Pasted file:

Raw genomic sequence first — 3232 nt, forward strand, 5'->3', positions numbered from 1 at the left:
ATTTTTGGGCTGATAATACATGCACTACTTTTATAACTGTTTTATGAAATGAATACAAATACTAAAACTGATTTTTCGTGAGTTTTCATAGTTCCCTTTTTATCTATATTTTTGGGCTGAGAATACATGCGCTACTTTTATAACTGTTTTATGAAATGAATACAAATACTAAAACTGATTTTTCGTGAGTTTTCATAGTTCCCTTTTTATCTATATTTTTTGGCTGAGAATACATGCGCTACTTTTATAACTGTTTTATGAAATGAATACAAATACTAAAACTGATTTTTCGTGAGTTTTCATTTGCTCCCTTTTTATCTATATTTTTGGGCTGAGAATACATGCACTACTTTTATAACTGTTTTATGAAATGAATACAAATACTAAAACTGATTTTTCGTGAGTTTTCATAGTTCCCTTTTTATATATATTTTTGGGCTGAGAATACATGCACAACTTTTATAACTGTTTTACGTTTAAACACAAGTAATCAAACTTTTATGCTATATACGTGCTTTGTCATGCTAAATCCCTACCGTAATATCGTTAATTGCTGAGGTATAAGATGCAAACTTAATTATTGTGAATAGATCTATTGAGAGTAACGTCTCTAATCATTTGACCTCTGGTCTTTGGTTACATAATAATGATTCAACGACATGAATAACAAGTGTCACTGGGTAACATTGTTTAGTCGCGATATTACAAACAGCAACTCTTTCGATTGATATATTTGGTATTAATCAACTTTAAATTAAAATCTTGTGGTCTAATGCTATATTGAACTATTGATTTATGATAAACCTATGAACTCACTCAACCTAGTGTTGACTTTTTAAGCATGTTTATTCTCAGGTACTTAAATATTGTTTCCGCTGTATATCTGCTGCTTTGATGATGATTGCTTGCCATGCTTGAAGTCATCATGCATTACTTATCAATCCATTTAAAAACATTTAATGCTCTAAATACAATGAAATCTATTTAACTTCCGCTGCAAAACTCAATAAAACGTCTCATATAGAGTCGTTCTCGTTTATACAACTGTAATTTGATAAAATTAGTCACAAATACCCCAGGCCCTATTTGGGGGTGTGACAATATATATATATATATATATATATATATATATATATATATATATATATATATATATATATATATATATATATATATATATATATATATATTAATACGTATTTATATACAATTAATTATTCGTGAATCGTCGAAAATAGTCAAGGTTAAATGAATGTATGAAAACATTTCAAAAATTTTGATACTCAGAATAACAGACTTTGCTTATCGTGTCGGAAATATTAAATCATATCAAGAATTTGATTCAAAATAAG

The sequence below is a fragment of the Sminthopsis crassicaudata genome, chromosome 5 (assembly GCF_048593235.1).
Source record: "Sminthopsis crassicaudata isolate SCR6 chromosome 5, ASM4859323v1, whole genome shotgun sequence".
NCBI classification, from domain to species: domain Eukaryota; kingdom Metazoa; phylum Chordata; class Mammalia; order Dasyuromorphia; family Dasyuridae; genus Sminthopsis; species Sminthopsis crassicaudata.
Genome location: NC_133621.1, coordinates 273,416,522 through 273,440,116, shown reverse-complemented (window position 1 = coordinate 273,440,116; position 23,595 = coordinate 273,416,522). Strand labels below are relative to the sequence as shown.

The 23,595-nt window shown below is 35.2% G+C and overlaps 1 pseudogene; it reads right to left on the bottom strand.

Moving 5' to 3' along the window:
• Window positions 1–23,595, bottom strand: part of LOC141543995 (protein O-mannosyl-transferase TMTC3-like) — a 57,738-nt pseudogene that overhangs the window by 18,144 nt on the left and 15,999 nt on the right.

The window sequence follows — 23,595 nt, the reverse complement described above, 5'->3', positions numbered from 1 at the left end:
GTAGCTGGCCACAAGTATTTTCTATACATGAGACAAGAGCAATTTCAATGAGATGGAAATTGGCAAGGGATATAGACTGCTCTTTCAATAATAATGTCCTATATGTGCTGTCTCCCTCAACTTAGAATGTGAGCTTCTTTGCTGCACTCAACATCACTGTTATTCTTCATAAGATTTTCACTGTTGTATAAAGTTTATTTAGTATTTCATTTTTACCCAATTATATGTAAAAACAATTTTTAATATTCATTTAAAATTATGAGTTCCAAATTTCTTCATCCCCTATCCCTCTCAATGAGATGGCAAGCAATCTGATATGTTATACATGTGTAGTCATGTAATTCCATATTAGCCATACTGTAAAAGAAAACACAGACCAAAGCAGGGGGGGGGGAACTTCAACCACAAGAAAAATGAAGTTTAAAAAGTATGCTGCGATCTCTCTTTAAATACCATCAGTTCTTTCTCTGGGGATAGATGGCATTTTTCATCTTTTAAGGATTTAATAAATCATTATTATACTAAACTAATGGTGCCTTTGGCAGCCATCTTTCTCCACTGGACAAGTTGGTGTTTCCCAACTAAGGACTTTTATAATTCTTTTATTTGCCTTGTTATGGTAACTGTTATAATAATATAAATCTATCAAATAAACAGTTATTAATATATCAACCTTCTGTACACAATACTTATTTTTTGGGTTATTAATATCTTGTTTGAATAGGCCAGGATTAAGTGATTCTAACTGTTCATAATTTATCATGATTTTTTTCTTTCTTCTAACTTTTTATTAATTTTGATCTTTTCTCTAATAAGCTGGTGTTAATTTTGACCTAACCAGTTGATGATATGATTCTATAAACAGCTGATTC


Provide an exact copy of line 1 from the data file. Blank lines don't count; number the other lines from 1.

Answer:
Raw genomic sequence first — 3232 nt, forward strand, 5'->3', positions numbered from 1 at the left: